3 – They prioritize for maximum results.
The best way to get average results is to try and do everything at once. Successful lifters and athletes prioritize. They understand the concept of the "long game" under the bar.
Ask unsuccessful lifters about their goals. The list is longer than the menu at The Cheesecake Factory. "Well, I want to get rid of fat around X area. I also want to bench X amount and add X inches to my arms, and get huge all over, and do a show, and then a powerlifting meet..." Six months later nothing has changed for these guys. No progress was made. No goals were achieved. They aren't any bigger, stronger, or leaner.
Do this instead: Pick one goal and focus all of your energy on achieving it in a realistic timeframe. If you're trying to get shredded, then don't bitch when you see some strength drops here and there. Are you trying to increase your bench press or get beach lean? Pick one. If you want to add a few inches to your arms, understand you'll still need to gain overall mass but you can prioritize arm training for a while. After all, you never see guys weighing 150 pounds with 20-inch pipes.
Lesson: Stop trying to ride lots of horses with one ass. Do what the big guys do: Settle on one thing and go after that with everything you've got until it's achieved.
4 – They make small adjustments to blast through plateaus.
When a plateau sets in (and it always does), most people freak out and start a complete overhaul of their training or diet without getting to the bottom of the issue: the body's adaptation to what was thrown at it. That's what the body does. It adapts to stress and even dietary practices. You have to give it a reason to move past that set point. But don't go nuts!
Fat loss plateau? Reduce carbs or fats by a small margin for a week or two and measure progress. Don't overhaul your entire diet if it worked for weeks or even months on end.
Training plateau? Deload for a few days if you feel drained. If you've done several workouts without progress, don't overhaul it. Make minor changes to create something new for the body to adapt to. It can be as simple as changing the rep range, moving foot or hand or bar position, or adding in a new intensity technique. From there, you'll be able to gauge how well this addition worked for you. If it doesn't work, make another small change.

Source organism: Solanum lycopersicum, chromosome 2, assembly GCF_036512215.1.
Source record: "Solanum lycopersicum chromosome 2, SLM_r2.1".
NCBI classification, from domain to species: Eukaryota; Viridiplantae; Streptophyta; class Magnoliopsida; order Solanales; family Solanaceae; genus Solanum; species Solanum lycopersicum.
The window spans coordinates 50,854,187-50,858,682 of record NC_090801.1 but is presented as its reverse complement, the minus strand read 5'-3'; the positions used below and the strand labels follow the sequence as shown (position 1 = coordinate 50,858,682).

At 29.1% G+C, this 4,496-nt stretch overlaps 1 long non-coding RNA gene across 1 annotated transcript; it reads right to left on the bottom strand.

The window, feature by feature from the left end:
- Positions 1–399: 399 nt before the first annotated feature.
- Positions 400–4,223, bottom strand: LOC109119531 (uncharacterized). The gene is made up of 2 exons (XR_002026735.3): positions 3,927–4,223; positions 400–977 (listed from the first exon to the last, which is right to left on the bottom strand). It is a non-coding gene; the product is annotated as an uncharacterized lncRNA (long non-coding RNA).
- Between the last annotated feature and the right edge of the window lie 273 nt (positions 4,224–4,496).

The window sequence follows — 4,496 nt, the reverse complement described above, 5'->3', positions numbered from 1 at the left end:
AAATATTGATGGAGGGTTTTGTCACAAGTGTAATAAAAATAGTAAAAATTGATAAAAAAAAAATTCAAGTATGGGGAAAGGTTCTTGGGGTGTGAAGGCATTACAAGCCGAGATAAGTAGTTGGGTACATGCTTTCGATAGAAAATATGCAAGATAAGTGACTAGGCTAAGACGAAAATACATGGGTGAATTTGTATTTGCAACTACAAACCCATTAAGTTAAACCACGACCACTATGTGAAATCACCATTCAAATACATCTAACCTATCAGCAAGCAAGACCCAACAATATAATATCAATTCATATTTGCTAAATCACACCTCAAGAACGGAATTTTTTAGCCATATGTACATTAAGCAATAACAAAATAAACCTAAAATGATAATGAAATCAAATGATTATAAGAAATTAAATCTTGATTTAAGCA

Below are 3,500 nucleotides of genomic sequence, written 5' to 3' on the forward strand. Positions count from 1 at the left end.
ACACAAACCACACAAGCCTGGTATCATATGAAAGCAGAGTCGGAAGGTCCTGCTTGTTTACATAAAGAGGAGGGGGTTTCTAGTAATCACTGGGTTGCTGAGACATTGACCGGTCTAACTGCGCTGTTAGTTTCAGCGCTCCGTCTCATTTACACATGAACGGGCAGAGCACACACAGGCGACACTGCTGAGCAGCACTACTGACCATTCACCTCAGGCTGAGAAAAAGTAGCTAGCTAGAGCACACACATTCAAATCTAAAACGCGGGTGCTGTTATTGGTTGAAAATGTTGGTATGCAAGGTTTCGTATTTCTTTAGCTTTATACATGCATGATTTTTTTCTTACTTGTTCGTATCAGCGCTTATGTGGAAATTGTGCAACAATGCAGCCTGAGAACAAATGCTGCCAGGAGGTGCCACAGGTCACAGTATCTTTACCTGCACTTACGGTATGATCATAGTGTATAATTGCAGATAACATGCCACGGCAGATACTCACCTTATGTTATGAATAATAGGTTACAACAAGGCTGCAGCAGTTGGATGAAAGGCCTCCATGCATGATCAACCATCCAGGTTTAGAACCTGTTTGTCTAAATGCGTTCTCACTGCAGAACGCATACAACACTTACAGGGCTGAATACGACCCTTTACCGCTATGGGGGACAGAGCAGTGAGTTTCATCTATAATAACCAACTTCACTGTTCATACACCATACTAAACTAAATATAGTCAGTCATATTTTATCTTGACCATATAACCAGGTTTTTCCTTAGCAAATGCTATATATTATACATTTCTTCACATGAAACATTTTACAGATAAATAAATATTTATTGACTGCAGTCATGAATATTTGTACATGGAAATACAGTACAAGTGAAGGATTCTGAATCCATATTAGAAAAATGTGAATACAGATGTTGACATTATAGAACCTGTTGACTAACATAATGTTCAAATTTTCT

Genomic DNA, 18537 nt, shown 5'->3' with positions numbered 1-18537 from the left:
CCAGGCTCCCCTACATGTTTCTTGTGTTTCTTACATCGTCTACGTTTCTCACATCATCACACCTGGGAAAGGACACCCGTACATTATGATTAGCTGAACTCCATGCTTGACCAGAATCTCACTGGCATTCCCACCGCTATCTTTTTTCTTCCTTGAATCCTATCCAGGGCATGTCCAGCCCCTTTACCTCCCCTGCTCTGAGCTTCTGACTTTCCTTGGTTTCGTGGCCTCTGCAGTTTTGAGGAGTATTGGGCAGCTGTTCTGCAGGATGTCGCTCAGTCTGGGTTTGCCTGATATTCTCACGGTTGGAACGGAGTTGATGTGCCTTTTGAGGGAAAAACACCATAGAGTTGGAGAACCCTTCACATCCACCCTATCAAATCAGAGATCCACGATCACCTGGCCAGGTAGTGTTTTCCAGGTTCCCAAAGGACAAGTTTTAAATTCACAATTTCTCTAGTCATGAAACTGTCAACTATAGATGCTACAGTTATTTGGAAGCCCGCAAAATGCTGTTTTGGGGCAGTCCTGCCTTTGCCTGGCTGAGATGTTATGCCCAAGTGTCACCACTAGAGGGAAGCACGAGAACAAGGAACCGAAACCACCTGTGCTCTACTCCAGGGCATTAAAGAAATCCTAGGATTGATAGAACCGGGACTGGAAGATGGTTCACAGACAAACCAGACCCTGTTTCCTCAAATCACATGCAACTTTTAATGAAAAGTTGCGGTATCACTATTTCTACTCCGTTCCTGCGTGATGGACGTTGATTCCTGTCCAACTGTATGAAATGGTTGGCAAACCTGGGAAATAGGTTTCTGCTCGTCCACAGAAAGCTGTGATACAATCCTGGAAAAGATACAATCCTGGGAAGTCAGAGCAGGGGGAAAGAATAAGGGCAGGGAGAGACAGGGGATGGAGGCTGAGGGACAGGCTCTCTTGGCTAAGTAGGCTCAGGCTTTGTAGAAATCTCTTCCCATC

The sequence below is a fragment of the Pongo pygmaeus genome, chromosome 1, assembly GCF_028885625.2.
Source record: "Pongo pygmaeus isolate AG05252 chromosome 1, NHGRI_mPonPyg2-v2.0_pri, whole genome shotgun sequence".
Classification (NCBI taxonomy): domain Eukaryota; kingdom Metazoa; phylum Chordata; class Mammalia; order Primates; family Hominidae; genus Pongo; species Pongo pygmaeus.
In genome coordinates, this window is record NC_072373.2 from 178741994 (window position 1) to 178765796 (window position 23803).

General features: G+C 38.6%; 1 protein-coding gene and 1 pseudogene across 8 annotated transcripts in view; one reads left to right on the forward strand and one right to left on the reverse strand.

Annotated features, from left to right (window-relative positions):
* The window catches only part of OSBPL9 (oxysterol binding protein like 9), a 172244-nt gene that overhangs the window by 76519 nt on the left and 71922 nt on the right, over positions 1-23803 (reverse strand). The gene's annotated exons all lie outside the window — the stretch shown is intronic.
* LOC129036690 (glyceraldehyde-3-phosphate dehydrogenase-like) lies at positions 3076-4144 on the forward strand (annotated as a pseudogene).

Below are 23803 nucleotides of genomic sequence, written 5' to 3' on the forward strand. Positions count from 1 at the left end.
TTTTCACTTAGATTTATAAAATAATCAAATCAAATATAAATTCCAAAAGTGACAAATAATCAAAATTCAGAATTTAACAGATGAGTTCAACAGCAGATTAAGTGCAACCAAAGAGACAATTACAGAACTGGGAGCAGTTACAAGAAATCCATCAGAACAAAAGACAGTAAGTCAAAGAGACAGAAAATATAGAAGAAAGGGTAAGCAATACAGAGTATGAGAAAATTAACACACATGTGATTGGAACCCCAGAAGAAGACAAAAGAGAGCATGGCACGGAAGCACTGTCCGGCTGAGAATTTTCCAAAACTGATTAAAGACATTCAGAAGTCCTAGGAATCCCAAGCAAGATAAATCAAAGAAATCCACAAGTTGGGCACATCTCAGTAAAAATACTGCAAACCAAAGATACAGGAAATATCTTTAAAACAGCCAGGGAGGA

Lesson: Don't panic when you hit a strength, size, or leanness plateau. Make small adjustments to smart, proven programs rather than starting over from square one with something else.
5 – They eat more quality foods than crap.
The diet debate has gotten out of hand. Why? Because a lot of people want reassurance that they can eat shit food all the time: "Please, someone give me a scientific-sounding reason to stuff my face with junk food!"
This is a huge problem among noobs who would "do anything to lose fat..." except avoid garbage. They fall for the idea that there's no difference in eating healthy and eating garbage, so long as the garbage somehow fits into their macronutrient or calorie plan.
But this isn't even an IIFYM vs. clean eating vs. paleo vs. Zone vs. keto vs. McDonald's debate. This is just a very early chapter in the book of common sense: most of your meals should come from quality food. Even if you're a strength athlete and not terribly concerned about having 10% body fat, eating quality foods most of the time will help you perform better than eating poor quality foods. Duh... except many floundering gym-goers seem to have forgotten this.
Food selection matters. From micronutrients and digestion issues to hormonal and inflammatory responses to food, your choices matter. Experienced, successful lifters figure this out. Long-term health is important to them. And that's why they win the long game while others waste years counting the macros in their Twinkies.
Lesson: Adhere to the 90% rule. Make 90% of your meals consist of nutrient-dense foods, then have your cake and eat it too. Just don't eat it on a daily basis.